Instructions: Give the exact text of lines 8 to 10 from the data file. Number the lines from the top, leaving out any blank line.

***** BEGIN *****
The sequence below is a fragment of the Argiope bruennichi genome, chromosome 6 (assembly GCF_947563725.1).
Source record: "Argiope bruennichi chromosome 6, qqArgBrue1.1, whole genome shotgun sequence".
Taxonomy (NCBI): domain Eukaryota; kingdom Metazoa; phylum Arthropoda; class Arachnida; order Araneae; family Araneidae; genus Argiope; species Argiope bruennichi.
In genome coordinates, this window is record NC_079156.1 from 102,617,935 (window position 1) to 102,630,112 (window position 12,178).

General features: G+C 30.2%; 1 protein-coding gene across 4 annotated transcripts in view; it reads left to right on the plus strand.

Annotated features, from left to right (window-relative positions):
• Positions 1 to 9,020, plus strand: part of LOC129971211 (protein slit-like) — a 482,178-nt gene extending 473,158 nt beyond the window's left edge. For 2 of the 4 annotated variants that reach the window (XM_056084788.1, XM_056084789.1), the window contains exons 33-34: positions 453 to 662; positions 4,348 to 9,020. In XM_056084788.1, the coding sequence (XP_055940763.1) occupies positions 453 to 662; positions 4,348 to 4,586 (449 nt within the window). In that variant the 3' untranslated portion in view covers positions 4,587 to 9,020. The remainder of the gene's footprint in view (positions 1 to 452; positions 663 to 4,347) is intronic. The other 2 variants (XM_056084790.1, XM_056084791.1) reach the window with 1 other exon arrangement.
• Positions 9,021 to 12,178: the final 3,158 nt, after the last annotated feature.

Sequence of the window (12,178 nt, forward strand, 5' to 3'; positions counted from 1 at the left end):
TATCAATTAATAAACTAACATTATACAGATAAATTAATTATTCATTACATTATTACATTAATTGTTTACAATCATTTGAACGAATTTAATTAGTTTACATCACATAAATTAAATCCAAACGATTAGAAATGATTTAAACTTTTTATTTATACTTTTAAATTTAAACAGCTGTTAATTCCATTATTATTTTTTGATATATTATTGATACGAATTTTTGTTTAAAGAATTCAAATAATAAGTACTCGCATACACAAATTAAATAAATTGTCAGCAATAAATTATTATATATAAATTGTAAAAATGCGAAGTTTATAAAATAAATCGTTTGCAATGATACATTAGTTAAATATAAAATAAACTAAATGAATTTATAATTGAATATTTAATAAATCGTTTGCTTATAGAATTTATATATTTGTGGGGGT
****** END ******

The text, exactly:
• Positions 9,021 to 12,178: the final 3,158 nt, after the last annotated feature.

Sequence of the window (12,178 nt, forward strand, 5' to 3'; positions counted from 1 at the left end):
TATCAATTAATAAACTAACATTATACAGATAAATTAATTATTCATTACATTATTACATTAATTGTTTACAATCATTTGAACGAATTTAATTAGTTTACATCACATAAATTAAATCCAAACGATTAGAAATGATTTAAACTTTTTATTTATACTTTTAAATTTAAACAGCTGTTAATTCCATTATTATTTTTTGATATATTATTGATACGAATTTTTGTTTAAAGAATTCAAATAATAAGTACTCGCATACACAAATTAAATAAATTGTCAGCAATAAATTATTATATATAAATTGTAAAAATGCGAAGTTTATAAAATAAATCGTTTGCAATGATACATTAGTTAAATATAAAATAAACTAAATGAATTTATAATTGAATATTTAATAAATCGTTTGCTTATAGAATTTATATATTTGTGGGGGT